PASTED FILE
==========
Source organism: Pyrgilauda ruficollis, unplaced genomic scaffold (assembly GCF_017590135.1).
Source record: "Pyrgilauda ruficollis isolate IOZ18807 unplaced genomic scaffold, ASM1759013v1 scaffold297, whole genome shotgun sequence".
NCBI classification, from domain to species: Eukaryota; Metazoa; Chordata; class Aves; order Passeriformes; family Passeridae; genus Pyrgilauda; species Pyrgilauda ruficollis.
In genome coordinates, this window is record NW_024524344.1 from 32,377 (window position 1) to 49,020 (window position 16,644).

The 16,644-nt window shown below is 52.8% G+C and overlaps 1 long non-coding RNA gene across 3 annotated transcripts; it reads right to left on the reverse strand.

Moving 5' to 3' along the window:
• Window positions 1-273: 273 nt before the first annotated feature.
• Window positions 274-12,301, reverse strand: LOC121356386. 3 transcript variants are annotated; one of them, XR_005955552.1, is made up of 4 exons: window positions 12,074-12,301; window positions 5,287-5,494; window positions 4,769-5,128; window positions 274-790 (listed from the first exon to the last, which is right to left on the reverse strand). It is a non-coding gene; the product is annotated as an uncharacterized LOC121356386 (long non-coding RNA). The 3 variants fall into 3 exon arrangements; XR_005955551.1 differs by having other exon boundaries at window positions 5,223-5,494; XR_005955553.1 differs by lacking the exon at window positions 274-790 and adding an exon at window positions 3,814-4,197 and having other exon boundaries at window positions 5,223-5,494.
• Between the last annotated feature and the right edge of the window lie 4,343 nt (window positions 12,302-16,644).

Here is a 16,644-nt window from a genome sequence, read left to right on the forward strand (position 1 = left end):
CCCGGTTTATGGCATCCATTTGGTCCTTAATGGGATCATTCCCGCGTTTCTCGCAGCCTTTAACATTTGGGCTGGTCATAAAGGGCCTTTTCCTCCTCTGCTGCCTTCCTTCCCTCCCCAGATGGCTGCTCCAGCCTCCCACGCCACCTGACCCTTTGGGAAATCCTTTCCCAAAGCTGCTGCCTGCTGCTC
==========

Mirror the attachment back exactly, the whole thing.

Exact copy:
Source organism: Pyrgilauda ruficollis, unplaced genomic scaffold (assembly GCF_017590135.1).
Source record: "Pyrgilauda ruficollis isolate IOZ18807 unplaced genomic scaffold, ASM1759013v1 scaffold297, whole genome shotgun sequence".
NCBI classification, from domain to species: Eukaryota; Metazoa; Chordata; class Aves; order Passeriformes; family Passeridae; genus Pyrgilauda; species Pyrgilauda ruficollis.
In genome coordinates, this window is record NW_024524344.1 from 32,377 (window position 1) to 49,020 (window position 16,644).

The 16,644-nt window shown below is 52.8% G+C and overlaps 1 long non-coding RNA gene across 3 annotated transcripts; it reads right to left on the reverse strand.

Moving 5' to 3' along the window:
• Window positions 1-273: 273 nt before the first annotated feature.
• Window positions 274-12,301, reverse strand: LOC121356386. 3 transcript variants are annotated; one of them, XR_005955552.1, is made up of 4 exons: window positions 12,074-12,301; window positions 5,287-5,494; window positions 4,769-5,128; window positions 274-790 (listed from the first exon to the last, which is right to left on the reverse strand). It is a non-coding gene; the product is annotated as an uncharacterized LOC121356386 (long non-coding RNA). The 3 variants fall into 3 exon arrangements; XR_005955551.1 differs by having other exon boundaries at window positions 5,223-5,494; XR_005955553.1 differs by lacking the exon at window positions 274-790 and adding an exon at window positions 3,814-4,197 and having other exon boundaries at window positions 5,223-5,494.
• Between the last annotated feature and the right edge of the window lie 4,343 nt (window positions 12,302-16,644).

Here is a 16,644-nt window from a genome sequence, read left to right on the forward strand (position 1 = left end):
CCCGGTTTATGGCATCCATTTGGTCCTTAATGGGATCATTCCCGCGTTTCTCGCAGCCTTTAACATTTGGGCTGGTCATAAAGGGCCTTTTCCTCCTCTGCTGCCTTCCTTCCCTCCCCAGATGGCTGCTCCAGCCTCCCACGCCACCTGACCCTTTGGGAAATCCTTTCCCAAAGCTGCTGCCTGCTGCTC